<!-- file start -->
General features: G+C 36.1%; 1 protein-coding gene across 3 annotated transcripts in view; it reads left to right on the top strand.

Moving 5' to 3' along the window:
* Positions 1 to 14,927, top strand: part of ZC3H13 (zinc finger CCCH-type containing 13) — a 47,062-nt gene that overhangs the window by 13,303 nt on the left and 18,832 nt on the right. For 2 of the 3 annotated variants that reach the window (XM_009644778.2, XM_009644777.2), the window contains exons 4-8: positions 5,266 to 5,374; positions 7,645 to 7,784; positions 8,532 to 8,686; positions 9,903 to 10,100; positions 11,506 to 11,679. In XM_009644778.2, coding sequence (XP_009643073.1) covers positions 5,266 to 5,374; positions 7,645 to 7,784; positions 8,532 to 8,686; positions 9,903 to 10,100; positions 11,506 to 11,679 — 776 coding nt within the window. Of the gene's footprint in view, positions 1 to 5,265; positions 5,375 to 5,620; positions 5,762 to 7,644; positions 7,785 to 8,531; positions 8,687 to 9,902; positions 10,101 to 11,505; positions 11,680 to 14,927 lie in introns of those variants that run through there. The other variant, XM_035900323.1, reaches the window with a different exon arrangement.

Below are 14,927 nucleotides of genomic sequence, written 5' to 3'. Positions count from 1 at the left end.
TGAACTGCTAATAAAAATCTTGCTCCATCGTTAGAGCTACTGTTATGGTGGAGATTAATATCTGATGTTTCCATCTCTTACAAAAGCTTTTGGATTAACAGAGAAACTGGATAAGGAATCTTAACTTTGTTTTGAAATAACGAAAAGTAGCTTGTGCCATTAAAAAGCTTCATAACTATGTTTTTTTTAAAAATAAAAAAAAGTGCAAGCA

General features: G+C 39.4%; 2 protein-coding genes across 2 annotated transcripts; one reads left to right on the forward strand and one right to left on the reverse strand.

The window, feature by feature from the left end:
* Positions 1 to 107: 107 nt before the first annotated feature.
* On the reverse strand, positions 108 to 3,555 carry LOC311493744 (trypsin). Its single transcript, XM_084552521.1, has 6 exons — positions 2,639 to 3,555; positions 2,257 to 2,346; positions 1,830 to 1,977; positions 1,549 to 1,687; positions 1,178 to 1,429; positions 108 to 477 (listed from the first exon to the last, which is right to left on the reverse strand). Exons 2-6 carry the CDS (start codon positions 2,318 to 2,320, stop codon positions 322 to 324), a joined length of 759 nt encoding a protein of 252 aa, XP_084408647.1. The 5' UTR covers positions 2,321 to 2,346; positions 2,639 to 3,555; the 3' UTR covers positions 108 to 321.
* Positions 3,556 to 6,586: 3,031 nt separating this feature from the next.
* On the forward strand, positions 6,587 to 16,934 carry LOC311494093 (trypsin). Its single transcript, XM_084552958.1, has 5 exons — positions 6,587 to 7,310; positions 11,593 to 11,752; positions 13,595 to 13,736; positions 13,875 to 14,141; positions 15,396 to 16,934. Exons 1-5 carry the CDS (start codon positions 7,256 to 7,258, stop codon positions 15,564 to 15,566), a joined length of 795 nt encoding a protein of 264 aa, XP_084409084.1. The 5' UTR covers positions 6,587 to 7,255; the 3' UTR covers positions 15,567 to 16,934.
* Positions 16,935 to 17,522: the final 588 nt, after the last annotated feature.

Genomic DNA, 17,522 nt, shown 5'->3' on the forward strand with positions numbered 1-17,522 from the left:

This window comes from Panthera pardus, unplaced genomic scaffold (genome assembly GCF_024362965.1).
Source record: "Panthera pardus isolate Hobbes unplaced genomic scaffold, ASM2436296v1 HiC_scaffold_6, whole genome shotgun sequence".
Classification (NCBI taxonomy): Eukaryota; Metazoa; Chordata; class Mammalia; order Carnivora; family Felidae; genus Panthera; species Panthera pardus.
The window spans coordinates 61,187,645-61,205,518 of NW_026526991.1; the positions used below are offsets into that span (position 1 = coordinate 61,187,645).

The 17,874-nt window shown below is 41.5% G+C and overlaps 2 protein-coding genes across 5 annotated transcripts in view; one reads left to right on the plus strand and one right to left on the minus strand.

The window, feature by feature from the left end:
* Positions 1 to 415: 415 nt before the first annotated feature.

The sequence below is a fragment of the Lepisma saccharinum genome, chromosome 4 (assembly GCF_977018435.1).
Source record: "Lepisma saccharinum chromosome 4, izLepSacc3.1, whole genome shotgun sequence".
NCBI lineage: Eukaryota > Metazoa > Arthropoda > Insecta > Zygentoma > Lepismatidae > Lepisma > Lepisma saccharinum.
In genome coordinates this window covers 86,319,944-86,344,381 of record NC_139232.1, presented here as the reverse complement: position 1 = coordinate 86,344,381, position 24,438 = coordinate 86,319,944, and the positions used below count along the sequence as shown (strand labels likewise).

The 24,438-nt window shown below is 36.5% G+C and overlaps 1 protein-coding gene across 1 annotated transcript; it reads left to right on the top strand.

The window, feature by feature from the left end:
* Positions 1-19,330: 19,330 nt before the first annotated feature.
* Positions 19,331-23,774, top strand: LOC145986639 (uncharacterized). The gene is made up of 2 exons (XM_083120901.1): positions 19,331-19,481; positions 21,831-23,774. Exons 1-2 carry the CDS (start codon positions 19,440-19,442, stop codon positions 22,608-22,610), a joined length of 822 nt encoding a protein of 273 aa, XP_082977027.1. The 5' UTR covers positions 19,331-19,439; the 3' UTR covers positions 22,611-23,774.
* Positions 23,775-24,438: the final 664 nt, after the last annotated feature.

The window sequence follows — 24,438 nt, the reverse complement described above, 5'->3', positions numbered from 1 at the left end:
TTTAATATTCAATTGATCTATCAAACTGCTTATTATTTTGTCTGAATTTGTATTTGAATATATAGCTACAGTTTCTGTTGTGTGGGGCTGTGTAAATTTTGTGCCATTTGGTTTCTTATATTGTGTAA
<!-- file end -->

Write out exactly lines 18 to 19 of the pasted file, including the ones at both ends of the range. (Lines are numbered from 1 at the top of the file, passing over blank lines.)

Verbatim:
The 17,874-nt window shown below is 41.5% G+C and overlaps 2 protein-coding genes across 5 annotated transcripts in view; one reads left to right on the plus strand and one right to left on the minus strand.

The window, feature by feature from the left end: